In order to understand what migraine fatigue is and how it can be treated, patients first need to be able to identify fatigue. It is a feeling of being extremely tired, weak or sluggish that is beyond a simple tired feeling after a long day. It can be debilitating because it produces a constant desire to sleep without the sleep being refreshing or rejuvenating. Someone with this problem often wakes feeling more tired or sluggish than they did before they slept. Fatigue, in and of itself, can interfere with daily activities and personal relationships.
Migraine fatigue produces all of the feelings associated with depressive or chronic fatigue, but is more closely associated with an episode of migraine pain. Migraine symptoms can vary in their intensity and not all patients with migraines experience fatigue. However, an interesting correlation has been discovered that a large percentage of patients with chronic fatigue syndrome, CFS, also suffer from migraine headaches.
Symptoms of migraine, including fatigue, can appear for the patient before, during and even after a migraine attack. A large number of migraineurs have reported to their physicians they felt an overall lack of energy at one or more points during an attack. Overall, a consensus among migraine studies has determined between 70 and 85 percent of migraine sufferers also suffered from fatigue.
Fatigue associated with migraines, by itself, is thought to be triggered or enhanced by one or more factors. The fatigue can be a trigger on its own, or it can be an after-effect of the actual head pain. In a large number of migraine sufferers who experienced fatigue reported that it was a reliable warning sign that a migraine attack was on its way. Fatigue associated with migraines has also been reported to worsen vertigo in patients who experienced vertigo when they were experiencing a migraine headache.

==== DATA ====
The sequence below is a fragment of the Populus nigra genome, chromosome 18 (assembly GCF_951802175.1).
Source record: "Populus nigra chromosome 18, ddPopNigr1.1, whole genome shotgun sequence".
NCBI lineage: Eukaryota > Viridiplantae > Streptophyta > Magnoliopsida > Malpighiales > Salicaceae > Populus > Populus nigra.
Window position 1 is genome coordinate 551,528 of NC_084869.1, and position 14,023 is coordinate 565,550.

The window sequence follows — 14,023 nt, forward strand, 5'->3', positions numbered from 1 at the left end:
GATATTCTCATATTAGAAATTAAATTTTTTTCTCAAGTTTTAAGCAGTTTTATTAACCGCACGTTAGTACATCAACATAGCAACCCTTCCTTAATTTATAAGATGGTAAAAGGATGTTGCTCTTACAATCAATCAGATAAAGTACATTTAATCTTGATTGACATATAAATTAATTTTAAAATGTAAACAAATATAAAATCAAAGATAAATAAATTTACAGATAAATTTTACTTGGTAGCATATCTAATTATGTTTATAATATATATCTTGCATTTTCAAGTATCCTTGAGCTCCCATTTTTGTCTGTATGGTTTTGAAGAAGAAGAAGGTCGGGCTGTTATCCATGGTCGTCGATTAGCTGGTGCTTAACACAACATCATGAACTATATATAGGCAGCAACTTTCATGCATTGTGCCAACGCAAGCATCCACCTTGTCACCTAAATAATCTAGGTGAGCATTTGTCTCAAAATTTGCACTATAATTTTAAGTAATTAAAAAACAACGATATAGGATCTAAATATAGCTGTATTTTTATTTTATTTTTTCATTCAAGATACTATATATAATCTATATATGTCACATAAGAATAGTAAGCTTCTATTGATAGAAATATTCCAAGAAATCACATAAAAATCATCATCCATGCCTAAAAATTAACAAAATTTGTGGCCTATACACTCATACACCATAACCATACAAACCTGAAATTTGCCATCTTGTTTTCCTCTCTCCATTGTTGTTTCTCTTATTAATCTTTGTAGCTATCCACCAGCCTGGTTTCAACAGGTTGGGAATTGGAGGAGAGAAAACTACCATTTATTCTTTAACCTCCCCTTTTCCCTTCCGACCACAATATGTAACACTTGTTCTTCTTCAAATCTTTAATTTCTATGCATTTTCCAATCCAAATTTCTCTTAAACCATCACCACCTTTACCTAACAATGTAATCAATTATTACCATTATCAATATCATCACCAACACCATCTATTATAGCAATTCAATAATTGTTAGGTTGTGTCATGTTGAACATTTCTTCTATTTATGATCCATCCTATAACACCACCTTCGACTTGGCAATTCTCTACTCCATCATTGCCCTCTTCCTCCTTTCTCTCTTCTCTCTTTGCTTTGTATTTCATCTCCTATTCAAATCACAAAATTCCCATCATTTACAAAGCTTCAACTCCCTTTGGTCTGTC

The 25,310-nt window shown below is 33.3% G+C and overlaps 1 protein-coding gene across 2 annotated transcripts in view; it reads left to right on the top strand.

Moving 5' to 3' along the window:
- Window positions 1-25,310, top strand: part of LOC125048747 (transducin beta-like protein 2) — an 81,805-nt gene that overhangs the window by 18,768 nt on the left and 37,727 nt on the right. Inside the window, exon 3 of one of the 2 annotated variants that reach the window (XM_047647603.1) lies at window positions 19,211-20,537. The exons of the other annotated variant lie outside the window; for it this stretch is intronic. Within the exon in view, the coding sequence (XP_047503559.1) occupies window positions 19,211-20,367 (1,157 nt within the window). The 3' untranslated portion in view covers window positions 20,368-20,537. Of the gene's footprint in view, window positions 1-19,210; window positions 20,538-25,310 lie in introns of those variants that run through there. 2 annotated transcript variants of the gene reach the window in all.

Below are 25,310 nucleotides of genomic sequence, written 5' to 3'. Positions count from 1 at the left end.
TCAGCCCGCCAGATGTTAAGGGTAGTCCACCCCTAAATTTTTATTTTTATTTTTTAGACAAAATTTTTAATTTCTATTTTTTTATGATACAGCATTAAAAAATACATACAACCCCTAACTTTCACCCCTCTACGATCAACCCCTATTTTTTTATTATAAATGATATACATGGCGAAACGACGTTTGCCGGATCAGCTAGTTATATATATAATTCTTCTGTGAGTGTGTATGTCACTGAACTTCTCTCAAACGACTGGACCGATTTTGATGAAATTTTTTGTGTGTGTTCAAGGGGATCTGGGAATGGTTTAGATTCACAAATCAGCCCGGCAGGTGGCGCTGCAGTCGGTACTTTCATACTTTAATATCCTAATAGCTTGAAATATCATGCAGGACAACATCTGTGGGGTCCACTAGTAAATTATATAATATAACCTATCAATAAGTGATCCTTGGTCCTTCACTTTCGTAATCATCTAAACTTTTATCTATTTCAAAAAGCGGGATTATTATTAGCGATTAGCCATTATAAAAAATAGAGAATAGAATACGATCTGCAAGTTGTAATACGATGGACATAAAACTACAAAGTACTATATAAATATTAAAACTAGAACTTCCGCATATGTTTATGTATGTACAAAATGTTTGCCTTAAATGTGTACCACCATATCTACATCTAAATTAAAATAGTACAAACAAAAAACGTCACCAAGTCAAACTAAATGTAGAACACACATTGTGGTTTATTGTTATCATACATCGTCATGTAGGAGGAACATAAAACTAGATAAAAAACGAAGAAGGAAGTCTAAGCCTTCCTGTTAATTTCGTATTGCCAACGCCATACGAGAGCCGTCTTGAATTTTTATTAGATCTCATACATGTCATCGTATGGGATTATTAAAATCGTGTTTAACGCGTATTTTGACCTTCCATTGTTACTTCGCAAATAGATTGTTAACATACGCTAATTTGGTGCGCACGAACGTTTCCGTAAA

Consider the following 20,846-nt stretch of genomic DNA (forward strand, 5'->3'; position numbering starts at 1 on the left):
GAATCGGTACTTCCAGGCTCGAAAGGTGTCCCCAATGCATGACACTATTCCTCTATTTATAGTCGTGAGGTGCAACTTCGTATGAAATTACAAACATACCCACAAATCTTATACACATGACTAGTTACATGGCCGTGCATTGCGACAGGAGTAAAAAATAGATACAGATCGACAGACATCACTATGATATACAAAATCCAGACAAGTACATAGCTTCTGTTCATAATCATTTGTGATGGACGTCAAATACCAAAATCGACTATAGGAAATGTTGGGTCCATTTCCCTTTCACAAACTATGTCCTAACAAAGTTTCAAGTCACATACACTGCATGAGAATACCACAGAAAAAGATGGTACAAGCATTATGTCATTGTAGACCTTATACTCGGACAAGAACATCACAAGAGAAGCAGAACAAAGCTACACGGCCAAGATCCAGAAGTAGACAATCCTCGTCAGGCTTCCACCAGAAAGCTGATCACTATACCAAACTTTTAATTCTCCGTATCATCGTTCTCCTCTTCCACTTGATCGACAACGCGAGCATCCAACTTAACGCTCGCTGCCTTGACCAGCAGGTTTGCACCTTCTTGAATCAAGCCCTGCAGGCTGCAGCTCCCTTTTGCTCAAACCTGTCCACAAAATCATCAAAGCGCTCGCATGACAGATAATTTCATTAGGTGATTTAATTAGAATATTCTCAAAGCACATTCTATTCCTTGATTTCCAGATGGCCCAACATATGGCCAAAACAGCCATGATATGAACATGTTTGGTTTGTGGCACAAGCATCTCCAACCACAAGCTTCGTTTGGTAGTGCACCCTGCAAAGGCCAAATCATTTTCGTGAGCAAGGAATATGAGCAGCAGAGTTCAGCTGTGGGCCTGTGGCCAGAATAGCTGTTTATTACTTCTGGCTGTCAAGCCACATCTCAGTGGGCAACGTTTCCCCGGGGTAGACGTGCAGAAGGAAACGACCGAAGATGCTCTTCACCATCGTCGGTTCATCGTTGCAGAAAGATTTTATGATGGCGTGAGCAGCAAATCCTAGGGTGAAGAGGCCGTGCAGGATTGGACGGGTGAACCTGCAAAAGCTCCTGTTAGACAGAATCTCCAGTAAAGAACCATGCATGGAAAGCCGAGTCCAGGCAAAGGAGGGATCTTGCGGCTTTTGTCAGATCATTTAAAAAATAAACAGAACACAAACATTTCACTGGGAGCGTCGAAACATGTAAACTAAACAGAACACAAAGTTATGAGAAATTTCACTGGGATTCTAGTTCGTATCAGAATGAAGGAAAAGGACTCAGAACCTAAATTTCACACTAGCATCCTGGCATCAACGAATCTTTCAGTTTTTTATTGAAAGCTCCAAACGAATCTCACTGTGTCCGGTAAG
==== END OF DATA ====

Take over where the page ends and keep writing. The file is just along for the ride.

Migraine headaches are extremely common among those patients who suffer from diagnosed chronic fatigue syndrome. A new study, published by Georgetown University, concluded 84% of CFS patients also suffered from types of headaches. Of those 84%, 24% had experienced migraine with aura. This means their vision was adversely affected while in the grip of a migraine attack. Unfortunately, for those patients with a combination of CFS and migraines, instances of fibromyalgia, or widespread body pain without specific cause, was 50% higher than in those CFS patients without migraine.
The Georgetown University study concluded there may be possible benefits to the condition of CFS if doctors are able to successfully treat migraines in those patients with both. In the cases of patients with both issues, both conditions appear to have similar blood vessel related triggers and mechanics. Fortunately for all of these patients, and patients with migraine symptoms that include fatigue, similar treatments have been found effective including biofeedback techniques, acupuncture and aerobic exercise.
Though fatigue is not present in all patients who experience these types of headaches, it can become a major symptom if not diagnosed and treated by a physician. A migraine diary can be an effective tool for tracking particular symptoms and triggers of migraines, reducing the chance fatigue will become debilitating in severity. Proper treatment by a physician and small dietary or exercise changes can go a long way toward preventing migraine fatigue and treating the other symptoms of migraines patients suffer with.